FIE reform scraps approval, streamlines regulation

Oct 27, 2016
While China’s move to a filing regime benefits most foreign-invested enterprises, other approval requirements require careful attention

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Since foreign investment in PRC companies became permitted in 1979, the Ministry of Commerce (MOFCOM) and its predecessors were the frontline regulators in approving the establishment of foreign-invested enterprises (FIEs). This regime has been profoundly transformed by the Decision on Revising Four Laws, Including the «PRC Wholly Foreign-owned Enterprise Law» (NPC Decision) adopted by the Standing Committee of the People’s National Congress on September 3, 2016.

Since the NPC Decision came into effect on October 1, 2016, an FIE engaged in a business that is not subject to restrictions or “special administrative measures for access” does not require MOFCOM approval for its establishment or for subsequent changes. These non-restricted FIEs only need to record file with MOFCOM.

This development reduces the time and complexity of establishing a non-restricted FIE. Foreign investors need to focus on a different set of key considerations in structuring FIEs than under the previous approval regime, and pay close attention to MOFCOM’s remaining powers over businesses subject to special access administration and over antitrust and national security aspects of foreign investment.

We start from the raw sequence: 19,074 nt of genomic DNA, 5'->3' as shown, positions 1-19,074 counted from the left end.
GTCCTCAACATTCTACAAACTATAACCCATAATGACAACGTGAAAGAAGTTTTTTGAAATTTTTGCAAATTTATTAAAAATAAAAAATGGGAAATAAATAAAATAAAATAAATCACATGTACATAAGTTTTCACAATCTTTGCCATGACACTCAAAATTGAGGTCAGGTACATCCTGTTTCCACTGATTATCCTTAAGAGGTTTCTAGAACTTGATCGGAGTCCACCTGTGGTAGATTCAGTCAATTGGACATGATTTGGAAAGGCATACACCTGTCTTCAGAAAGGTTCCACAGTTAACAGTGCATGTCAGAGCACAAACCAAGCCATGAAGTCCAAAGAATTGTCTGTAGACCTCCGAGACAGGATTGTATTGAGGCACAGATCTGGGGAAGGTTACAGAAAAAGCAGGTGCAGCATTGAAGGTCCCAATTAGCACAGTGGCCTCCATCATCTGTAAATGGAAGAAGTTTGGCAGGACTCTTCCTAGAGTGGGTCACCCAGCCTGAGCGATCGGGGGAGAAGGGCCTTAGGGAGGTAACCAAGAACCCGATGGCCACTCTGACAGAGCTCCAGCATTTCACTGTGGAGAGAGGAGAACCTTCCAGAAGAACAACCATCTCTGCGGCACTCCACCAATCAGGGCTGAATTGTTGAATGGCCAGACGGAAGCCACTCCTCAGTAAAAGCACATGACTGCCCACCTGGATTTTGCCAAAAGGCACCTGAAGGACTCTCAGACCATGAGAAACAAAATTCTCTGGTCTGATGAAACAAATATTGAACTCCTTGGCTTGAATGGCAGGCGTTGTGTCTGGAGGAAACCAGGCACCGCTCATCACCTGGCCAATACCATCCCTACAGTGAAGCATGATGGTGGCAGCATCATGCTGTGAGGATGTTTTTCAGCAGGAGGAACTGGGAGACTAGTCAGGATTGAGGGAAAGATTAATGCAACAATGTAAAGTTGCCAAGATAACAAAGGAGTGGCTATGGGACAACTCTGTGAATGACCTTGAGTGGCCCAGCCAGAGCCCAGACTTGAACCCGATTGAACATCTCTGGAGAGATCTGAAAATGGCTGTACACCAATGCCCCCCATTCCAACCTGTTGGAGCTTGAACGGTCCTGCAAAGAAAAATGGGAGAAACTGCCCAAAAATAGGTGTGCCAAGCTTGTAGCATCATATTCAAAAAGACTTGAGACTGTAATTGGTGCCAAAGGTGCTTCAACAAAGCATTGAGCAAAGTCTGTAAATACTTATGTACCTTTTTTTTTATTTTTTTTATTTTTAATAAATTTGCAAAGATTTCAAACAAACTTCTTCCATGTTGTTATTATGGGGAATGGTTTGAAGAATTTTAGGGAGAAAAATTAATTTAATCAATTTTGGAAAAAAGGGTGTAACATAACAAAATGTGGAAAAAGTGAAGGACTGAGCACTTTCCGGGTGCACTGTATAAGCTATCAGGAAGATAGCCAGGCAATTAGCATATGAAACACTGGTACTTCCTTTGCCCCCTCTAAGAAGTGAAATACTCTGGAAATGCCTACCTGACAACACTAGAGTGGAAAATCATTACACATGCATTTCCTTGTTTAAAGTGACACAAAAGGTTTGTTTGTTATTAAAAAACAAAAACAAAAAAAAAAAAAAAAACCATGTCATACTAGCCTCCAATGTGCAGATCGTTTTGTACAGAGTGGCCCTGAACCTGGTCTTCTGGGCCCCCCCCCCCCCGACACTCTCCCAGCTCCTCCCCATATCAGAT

A smoother path for FIEs

The NPC Decision only amends a single article in each of the laws governing the three traditional types of FIEs—the wholly foreign-owned enterprise (WFOE), equity joint venture (EJV) and cooperative joint venture (CJV)—which changed the approval regime to a filing regime. To implement the new filing process, MOFCOM adopted the Tentative Measures for the Administration of the Record Filing of the Establishment of, and Changes to, Foreign-invested Enterprises (Filing Measures), and jointly released with the National Development and Reform Commission (NDRC) Announcement [2016] No.22 (Announcement 22), which defines businesses subject to special access administration as being those (i) listed in the “restricted” or “prohibited” categories of the Foreign Investment Industrial Guidance Catalogue (Amended in 2015) and (ii) listed in the “encouraged” category but subject to foreign shareholding limits or requirements for senior management.

Filing requirement

Under the Filing Measures, filing with a local authority under MOFCOM will be required for specified matters in relation to WFOEs, EJVs and CJVs as well as foreign-invested companies limited by shares, foreign-invested investment type companies (holding companies), and foreign-invested venture capital investment and “equity investment” enterprises. Equity investment enterprises refer to onshore private equity and venture capital funds, which are often organized as foreign-invested limited partnerships. Although MOFCOM has no authority over the establishment of partnerships, which only need to be registered with the local counterparts of the State Administration for Industry and Commerce (SAIC), the Filing Measures apparently extend MOFCOM’s powers to cover partnerships as well.

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